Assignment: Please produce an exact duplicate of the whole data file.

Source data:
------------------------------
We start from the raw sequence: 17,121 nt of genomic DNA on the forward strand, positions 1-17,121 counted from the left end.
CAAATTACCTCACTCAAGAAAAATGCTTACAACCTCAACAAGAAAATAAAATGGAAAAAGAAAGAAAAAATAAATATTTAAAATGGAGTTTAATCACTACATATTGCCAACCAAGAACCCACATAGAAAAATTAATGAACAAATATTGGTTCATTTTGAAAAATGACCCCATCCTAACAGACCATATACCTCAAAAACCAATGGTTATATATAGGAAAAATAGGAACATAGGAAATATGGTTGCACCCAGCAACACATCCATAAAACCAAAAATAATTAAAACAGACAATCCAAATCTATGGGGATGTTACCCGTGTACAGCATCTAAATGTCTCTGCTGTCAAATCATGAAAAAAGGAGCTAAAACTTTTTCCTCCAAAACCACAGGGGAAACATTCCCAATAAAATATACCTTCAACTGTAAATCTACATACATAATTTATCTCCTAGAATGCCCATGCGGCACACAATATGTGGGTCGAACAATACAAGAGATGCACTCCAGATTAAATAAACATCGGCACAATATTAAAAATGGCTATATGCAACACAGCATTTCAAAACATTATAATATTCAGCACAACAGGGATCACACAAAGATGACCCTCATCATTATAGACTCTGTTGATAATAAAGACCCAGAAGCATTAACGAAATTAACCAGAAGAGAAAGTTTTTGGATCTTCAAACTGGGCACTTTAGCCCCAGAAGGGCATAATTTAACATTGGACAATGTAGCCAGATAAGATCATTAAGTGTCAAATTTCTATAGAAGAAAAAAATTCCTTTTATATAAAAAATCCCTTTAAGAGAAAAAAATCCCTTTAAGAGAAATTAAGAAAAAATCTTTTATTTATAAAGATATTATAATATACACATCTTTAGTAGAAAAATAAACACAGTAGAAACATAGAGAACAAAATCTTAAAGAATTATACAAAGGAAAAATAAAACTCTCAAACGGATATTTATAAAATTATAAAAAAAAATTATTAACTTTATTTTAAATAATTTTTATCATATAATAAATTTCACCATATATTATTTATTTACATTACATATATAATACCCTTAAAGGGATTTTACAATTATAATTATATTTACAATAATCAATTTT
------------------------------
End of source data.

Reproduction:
We start from the raw sequence: 17,121 nt of genomic DNA on the forward strand, positions 1-17,121 counted from the left end.
CAAATTACCTCACTCAAGAAAAATGCTTACAACCTCAACAAGAAAATAAAATGGAAAAAGAAAGAAAAAATAAATATTTAAAATGGAGTTTAATCACTACATATTGCCAACCAAGAACCCACATAGAAAAATTAATGAACAAATATTGGTTCATTTTGAAAAATGACCCCATCCTAACAGACCATATACCTCAAAAACCAATGGTTATATATAGGAAAAATAGGAACATAGGAAATATGGTTGCACCCAGCAACACATCCATAAAACCAAAAATAATTAAAACAGACAATCCAAATCTATGGGGATGTTACCCGTGTACAGCATCTAAATGTCTCTGCTGTCAAATCATGAAAAAAGGAGCTAAAACTTTTTCCTCCAAAACCACAGGGGAAACATTCCCAATAAAATATACCTTCAACTGTAAATCTACATACATAATTTATCTCCTAGAATGCCCATGCGGCACACAATATGTGGGTCGAACAATACAAGAGATGCACTCCAGATTAAATAAACATCGGCACAATATTAAAAATGGCTATATGCAACACAGCATTTCAAAACATTATAATATTCAGCACAACAGGGATCACACAAAGATGACCCTCATCATTATAGACTCTGTTGATAATAAAGACCCAGAAGCATTAACGAAATTAACCAGAAGAGAAAGTTTTTGGATCTTCAAACTGGGCACTTTAGCCCCAGAAGGGCATAATTTAACATTGGACAATGTAGCCAGATAAGATCATTAAGTGTCAAATTTCTATAGAAGAAAAAAATTCCTTTTATATAAAAAATCCCTTTAAGAGAAAAAAATCCCTTTAAGAGAAATTAAGAAAAAATCTTTTATTTATAAAGATATTATAATATACACATCTTTAGTAGAAAAATAAACACAGTAGAAACATAGAGAACAAAATCTTAAAGAATTATACAAAGGAAAAATAAAACTCTCAAACGGATATTTATAAAATTATAAAAAAAAATTATTAACTTTATTTTAAATAATTTTTATCATATAATAAATTTCACCATATATTATTTATTTACATTACATATATAATACCCTTAAAGGGATTTTACAATTATAATTATATTTACAATAATCAATTTT